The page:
For FOA ratings, I’ve been fluctuating between 2200+ and 2300+ but I currently have the title of AGM.
Do you study and train regularly? What’s your training schedule like?
Yes, I do study and train regularly and my training schedules usually fall on days when I’m less busy or just weekends, primarily because I have to balance other activities (like business) I’m engaged in.
We see that you’ve already achieved the Arena Grandmaster Title, do you mind telling us how you achieved this feat?
Some time ago, FIDE organised an online tournament in the FIDE online arena which I was able to participate in.
During the course of this tournament, I achieved a 2000+ rating and maintained it over a period of 100 official rated games. This was how FIDE eventually awarded me the AGM title.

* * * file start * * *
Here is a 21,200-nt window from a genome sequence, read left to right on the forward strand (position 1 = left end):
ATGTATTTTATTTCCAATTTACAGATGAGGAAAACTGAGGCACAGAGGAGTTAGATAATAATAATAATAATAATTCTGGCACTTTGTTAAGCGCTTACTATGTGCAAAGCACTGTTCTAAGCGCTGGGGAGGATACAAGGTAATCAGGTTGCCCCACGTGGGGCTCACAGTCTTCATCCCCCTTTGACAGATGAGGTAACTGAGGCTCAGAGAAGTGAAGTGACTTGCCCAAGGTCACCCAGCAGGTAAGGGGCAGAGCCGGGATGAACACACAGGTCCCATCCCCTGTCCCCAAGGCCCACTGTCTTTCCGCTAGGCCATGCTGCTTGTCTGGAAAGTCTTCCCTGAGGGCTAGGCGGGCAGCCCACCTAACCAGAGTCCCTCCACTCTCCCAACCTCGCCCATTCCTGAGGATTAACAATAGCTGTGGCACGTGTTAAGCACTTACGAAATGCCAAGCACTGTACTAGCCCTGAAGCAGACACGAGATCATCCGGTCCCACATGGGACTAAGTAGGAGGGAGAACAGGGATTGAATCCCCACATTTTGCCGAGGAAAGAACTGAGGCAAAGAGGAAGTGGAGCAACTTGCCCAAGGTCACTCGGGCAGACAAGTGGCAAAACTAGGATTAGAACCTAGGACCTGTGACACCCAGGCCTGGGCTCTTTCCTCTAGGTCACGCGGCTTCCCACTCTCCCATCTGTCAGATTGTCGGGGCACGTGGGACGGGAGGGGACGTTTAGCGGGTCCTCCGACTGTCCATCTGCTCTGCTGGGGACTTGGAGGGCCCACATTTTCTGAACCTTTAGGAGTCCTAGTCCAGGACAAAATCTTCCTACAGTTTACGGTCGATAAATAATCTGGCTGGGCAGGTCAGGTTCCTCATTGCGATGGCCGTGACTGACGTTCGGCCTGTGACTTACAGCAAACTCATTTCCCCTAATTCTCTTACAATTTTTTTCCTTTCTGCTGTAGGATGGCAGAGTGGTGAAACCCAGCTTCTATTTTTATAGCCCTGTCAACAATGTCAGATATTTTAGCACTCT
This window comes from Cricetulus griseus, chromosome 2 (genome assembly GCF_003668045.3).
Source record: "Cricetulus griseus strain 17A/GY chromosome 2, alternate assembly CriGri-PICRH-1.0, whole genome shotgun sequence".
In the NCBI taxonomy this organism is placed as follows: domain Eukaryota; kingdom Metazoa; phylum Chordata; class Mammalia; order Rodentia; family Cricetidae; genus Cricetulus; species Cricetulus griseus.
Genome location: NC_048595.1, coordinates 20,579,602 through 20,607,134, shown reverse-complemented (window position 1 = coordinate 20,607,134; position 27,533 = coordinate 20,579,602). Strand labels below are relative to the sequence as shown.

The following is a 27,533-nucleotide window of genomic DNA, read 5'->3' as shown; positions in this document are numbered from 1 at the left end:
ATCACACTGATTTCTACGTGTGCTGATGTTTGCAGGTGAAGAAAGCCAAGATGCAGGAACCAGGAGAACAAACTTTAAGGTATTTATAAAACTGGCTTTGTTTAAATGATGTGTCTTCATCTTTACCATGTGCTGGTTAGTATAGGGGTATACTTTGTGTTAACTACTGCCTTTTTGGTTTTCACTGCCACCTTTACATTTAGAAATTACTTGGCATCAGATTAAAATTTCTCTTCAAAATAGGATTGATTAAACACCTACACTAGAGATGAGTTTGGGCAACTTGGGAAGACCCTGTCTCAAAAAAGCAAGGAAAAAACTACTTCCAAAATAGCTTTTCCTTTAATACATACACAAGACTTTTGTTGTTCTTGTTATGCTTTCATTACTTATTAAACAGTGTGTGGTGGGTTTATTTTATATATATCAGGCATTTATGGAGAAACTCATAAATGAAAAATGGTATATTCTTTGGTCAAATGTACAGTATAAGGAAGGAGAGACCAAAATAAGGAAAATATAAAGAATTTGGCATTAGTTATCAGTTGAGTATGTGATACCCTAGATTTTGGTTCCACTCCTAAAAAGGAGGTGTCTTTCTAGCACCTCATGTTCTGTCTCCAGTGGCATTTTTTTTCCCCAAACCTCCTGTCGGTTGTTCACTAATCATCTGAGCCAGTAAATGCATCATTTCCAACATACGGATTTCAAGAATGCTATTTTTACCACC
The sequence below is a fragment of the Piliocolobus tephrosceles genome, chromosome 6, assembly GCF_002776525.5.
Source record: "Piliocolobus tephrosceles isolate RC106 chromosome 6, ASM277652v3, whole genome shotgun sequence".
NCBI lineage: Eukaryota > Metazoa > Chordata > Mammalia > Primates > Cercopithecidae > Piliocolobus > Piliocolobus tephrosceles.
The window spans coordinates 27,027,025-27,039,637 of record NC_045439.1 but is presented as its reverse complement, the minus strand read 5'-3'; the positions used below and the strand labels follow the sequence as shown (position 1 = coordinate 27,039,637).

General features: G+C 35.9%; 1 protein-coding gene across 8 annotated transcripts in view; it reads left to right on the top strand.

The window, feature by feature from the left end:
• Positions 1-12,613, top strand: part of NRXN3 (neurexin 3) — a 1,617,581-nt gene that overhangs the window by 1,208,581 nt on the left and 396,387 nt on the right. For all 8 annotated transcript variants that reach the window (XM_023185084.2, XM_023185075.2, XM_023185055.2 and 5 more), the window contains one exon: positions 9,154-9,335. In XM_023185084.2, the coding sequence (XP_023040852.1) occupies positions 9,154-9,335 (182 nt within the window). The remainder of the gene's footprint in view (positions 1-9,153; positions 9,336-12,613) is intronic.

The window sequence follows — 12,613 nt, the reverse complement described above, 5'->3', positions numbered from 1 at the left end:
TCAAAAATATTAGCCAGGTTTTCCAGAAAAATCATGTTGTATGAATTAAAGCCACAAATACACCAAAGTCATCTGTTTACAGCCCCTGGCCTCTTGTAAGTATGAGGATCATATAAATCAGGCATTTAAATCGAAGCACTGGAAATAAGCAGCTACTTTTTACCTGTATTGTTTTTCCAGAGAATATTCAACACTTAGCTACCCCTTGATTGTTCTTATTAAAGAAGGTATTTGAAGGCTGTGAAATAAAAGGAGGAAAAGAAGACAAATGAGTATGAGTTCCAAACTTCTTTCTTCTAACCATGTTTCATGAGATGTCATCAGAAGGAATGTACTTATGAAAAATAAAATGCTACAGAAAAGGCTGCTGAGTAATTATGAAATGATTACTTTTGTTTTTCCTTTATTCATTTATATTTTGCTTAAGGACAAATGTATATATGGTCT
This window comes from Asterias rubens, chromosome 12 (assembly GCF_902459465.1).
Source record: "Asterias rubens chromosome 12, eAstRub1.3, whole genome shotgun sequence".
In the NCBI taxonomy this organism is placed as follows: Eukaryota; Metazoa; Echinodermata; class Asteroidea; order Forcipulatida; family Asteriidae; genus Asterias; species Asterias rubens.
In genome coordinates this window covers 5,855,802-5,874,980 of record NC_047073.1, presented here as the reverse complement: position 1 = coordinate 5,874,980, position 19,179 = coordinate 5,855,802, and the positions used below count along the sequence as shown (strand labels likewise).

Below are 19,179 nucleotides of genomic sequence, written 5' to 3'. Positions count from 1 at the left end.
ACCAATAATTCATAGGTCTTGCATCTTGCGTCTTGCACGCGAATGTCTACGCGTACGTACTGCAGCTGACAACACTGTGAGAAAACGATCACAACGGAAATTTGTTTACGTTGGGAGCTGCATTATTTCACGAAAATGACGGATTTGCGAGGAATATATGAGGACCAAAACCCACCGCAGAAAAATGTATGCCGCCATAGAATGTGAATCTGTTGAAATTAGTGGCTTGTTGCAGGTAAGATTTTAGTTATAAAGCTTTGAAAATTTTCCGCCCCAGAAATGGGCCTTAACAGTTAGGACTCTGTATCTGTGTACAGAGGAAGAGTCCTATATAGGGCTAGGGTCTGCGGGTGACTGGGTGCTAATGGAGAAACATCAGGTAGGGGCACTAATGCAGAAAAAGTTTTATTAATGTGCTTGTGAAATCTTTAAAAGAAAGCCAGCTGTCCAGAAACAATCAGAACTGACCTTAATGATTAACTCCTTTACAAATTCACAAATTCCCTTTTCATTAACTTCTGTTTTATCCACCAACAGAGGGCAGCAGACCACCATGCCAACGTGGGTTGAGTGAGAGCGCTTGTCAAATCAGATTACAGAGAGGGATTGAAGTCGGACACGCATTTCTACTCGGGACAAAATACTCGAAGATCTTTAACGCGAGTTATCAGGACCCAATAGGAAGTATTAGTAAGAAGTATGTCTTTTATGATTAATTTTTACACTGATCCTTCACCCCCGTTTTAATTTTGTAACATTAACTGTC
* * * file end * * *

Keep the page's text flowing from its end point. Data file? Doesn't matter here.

We believe you are a strong proponent of online chess. Did this play a role in your chess development?
Of course! Online chess proved to be of significant help in my chess development. One thing that contributed to my overall chess strength was constant practice online.
How does it feel like to be the first national champion of St. Vincent and the Grenadines, a new FIDE-approved federation?
Well, I’m still trying to get used to being called the national champion in this new FIDE approved federation but it feels really good to be the champion 🙂
We also see that Nigeria is your home country. Can you tell us how this influenced your chess?